Sólo con tu pareja 
Sólo con tu pareja was a sex comedy about a womanizing businessman (played by Daniel Giménez Cacho), who after spurning an attractive nurse, is fooled into believing he's contracted HIV. In addition to writing, producing, and directing, Cuarón co-edited the film with Luis Patlán. It is somewhat unusual for directors to be credited co-editors, although the Coen Brothers and Robert Rodriguez have both directed and edited nearly all of their films. Cuarón continued this close involvement in editing on several of his later films.
The film, which also starred cabaret singer Astrid Hadad and model/actress Claudia Ramírez — with whom Cuarón was linked between 1989 and 1993 — was a big hit in Mexico. After this success, director Sydney Pollack hired Cuarón to direct an episode of Fallen Angels, a series of neo-noir stories produced for the Showtime premium cable network in 1993; other directors who worked on the series included Steven Soderbergh, Jonathan Kaplan, Peter Bogdanovich, and Tom Hanks.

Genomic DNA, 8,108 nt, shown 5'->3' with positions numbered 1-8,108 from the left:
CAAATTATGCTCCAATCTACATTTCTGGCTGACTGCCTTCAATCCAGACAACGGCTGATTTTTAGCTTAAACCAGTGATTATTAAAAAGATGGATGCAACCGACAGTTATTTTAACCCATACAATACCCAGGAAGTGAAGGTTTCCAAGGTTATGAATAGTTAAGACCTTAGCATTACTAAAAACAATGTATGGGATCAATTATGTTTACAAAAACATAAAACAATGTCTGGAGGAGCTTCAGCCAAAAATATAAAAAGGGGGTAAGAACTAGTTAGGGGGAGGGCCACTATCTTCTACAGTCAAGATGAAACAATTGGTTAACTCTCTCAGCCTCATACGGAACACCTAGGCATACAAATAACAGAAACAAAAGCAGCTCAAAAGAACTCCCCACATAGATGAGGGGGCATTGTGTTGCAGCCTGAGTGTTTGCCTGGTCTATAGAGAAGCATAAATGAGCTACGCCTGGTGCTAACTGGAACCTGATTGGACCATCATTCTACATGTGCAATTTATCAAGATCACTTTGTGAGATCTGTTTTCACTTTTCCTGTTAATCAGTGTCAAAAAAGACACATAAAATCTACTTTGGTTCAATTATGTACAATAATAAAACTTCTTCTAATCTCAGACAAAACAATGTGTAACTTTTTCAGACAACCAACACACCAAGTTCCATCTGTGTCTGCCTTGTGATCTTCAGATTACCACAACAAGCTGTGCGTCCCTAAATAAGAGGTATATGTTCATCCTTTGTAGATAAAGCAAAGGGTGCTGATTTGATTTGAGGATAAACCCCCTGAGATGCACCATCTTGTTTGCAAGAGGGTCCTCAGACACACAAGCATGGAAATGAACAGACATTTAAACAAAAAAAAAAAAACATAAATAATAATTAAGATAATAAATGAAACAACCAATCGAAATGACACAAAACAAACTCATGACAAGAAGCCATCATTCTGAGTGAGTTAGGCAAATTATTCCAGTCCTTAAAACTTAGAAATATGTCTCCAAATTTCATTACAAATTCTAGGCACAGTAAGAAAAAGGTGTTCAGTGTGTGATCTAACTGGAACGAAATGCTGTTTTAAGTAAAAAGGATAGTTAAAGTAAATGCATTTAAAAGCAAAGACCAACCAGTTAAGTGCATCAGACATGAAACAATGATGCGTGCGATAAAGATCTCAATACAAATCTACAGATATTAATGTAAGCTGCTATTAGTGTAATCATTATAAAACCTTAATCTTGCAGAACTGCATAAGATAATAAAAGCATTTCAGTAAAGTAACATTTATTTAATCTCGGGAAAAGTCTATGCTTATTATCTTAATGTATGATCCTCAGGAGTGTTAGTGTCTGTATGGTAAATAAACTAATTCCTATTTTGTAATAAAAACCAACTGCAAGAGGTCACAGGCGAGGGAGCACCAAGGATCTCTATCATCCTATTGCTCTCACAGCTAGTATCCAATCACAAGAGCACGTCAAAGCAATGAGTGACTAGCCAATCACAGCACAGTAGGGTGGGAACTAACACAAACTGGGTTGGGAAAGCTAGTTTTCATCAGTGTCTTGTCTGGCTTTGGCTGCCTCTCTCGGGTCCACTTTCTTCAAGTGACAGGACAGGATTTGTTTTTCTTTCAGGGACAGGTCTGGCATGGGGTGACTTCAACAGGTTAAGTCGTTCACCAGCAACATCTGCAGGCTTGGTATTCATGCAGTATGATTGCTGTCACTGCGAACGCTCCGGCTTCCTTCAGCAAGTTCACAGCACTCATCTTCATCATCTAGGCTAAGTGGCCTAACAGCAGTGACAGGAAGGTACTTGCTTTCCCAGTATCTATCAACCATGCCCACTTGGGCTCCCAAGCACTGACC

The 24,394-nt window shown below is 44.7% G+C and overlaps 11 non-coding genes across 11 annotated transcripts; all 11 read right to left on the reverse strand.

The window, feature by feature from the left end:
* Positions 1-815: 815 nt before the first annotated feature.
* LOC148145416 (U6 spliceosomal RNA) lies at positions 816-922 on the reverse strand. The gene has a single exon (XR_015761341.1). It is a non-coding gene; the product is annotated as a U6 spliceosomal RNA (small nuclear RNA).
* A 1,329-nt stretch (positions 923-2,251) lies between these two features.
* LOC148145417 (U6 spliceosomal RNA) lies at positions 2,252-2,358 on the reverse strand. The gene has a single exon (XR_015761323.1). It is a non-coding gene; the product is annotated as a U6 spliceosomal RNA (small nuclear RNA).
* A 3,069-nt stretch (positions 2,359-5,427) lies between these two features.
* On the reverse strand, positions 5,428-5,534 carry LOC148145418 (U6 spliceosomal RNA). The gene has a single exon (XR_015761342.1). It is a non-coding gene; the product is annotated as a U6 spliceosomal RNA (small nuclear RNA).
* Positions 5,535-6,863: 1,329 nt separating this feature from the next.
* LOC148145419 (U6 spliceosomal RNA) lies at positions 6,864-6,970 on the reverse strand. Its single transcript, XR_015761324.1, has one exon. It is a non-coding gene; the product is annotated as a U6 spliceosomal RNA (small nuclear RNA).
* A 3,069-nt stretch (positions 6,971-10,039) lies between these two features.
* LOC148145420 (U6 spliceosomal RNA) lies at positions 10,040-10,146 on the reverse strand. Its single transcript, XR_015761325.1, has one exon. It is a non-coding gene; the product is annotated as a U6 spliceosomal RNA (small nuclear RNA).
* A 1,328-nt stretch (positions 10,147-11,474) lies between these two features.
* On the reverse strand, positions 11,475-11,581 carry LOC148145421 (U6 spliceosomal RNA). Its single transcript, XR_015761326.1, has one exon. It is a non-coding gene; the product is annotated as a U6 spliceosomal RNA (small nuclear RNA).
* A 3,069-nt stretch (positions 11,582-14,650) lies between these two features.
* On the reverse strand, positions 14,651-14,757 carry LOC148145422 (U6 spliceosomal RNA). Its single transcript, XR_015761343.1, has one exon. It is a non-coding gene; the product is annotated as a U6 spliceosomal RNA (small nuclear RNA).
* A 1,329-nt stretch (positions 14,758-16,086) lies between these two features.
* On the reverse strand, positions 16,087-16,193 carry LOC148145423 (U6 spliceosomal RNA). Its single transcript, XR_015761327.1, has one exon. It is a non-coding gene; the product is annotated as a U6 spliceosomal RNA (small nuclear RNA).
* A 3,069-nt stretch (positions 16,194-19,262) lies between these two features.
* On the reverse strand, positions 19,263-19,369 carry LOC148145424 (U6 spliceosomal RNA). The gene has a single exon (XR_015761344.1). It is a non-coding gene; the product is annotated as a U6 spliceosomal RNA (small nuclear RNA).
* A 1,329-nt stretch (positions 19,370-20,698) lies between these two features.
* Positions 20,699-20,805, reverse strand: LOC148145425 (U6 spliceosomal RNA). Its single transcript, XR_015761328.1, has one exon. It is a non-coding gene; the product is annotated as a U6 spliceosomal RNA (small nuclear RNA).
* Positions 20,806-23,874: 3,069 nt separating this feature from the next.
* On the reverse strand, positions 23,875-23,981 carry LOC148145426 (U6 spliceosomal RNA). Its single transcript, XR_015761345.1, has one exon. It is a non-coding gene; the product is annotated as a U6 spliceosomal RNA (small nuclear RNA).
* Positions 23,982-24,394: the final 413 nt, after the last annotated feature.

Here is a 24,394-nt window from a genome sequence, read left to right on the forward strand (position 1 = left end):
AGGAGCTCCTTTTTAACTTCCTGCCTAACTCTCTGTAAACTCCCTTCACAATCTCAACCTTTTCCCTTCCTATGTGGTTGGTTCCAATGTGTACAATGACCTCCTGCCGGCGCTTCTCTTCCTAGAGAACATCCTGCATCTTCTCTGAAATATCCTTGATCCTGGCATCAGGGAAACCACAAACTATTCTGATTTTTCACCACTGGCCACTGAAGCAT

International success 
In 1995, Cuarón released his first feature film produced in the United States, A Little Princess, an adaptation of Frances Hodgson Burnett's classic novel. Cuarón's next feature was also a literary adaptation, a modernized version of Charles Dickens's Great Expectations starring Ethan Hawke, Gwyneth Paltrow, and Robert De Niro.
Cuarón's next project found him returning to Mexico with a Spanish-speaking cast to film Y tu mamá también, starring Gael García Bernal and Diego Luna. It was a provocative and controversial road comedy about two sexually obsessed teenagers who take an extended road trip with an attractive married woman in her late twenties. The film's open portrayal of sexuality and frequent rude humor, as well as the politically and socially relevant asides, made the film an international hit and a major success with critics. Cuarón shared an Academy Award nomination for Best Original Screenplay with co-writer and brother Carlos Cuarón.